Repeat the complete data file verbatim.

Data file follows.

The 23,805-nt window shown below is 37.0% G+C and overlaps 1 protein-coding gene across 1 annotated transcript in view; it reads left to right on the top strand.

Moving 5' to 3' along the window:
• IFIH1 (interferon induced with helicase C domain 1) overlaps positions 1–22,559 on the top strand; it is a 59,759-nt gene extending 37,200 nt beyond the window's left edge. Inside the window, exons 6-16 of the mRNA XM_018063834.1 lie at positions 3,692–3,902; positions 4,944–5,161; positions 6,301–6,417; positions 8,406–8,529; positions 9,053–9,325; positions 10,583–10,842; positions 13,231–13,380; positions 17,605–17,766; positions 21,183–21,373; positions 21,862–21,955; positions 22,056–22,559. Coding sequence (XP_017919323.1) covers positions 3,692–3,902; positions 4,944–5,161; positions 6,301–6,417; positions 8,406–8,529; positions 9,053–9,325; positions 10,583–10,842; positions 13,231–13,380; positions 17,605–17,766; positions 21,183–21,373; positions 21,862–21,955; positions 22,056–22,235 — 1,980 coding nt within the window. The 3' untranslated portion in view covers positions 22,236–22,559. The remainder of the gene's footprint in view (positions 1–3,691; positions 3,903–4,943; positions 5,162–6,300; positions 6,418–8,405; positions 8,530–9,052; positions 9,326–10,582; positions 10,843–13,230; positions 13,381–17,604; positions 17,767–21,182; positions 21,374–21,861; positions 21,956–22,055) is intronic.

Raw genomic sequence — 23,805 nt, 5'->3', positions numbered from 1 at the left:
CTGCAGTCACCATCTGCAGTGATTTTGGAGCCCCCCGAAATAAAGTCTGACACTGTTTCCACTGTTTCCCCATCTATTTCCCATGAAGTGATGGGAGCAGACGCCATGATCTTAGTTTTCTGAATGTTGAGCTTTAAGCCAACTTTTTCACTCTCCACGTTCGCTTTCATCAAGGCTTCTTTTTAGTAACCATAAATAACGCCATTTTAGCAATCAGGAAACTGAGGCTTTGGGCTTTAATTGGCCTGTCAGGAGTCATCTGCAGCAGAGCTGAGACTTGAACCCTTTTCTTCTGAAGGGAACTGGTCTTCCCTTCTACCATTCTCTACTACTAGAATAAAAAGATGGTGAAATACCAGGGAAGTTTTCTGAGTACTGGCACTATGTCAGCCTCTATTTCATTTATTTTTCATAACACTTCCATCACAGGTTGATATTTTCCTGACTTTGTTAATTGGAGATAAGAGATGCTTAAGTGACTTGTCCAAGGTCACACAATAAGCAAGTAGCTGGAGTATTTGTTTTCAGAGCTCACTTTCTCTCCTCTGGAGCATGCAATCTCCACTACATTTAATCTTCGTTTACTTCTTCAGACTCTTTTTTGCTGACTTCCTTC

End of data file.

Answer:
The 23,805-nt window shown below is 37.0% G+C and overlaps 1 protein-coding gene across 1 annotated transcript in view; it reads left to right on the top strand.

Moving 5' to 3' along the window:
• IFIH1 (interferon induced with helicase C domain 1) overlaps positions 1–22,559 on the top strand; it is a 59,759-nt gene extending 37,200 nt beyond the window's left edge. Inside the window, exons 6-16 of the mRNA XM_018063834.1 lie at positions 3,692–3,902; positions 4,944–5,161; positions 6,301–6,417; positions 8,406–8,529; positions 9,053–9,325; positions 10,583–10,842; positions 13,231–13,380; positions 17,605–17,766; positions 21,183–21,373; positions 21,862–21,955; positions 22,056–22,559. Coding sequence (XP_017919323.1) covers positions 3,692–3,902; positions 4,944–5,161; positions 6,301–6,417; positions 8,406–8,529; positions 9,053–9,325; positions 10,583–10,842; positions 13,231–13,380; positions 17,605–17,766; positions 21,183–21,373; positions 21,862–21,955; positions 22,056–22,235 — 1,980 coding nt within the window. The 3' untranslated portion in view covers positions 22,236–22,559. The remainder of the gene's footprint in view (positions 1–3,691; positions 3,903–4,943; positions 5,162–6,300; positions 6,418–8,405; positions 8,530–9,052; positions 9,326–10,582; positions 10,843–13,230; positions 13,381–17,604; positions 17,767–21,182; positions 21,374–21,861; positions 21,956–22,055) is intronic.

Raw genomic sequence — 23,805 nt, 5'->3', positions numbered from 1 at the left:
CTGCAGTCACCATCTGCAGTGATTTTGGAGCCCCCCGAAATAAAGTCTGACACTGTTTCCACTGTTTCCCCATCTATTTCCCATGAAGTGATGGGAGCAGACGCCATGATCTTAGTTTTCTGAATGTTGAGCTTTAAGCCAACTTTTTCACTCTCCACGTTCGCTTTCATCAAGGCTTCTTTTTAGTAACCATAAATAACGCCATTTTAGCAATCAGGAAACTGAGGCTTTGGGCTTTAATTGGCCTGTCAGGAGTCATCTGCAGCAGAGCTGAGACTTGAACCCTTTTCTTCTGAAGGGAACTGGTCTTCCCTTCTACCATTCTCTACTACTAGAATAAAAAGATGGTGAAATACCAGGGAAGTTTTCTGAGTACTGGCACTATGTCAGCCTCTATTTCATTTATTTTTCATAACACTTCCATCACAGGTTGATATTTTCCTGACTTTGTTAATTGGAGATAAGAGATGCTTAAGTGACTTGTCCAAGGTCACACAATAAGCAAGTAGCTGGAGTATTTGTTTTCAGAGCTCACTTTCTCTCCTCTGGAGCATGCAATCTCCACTACATTTAATCTTCGTTTACTTCTTCAGACTCTTTTTTGCTGACTTCCTTC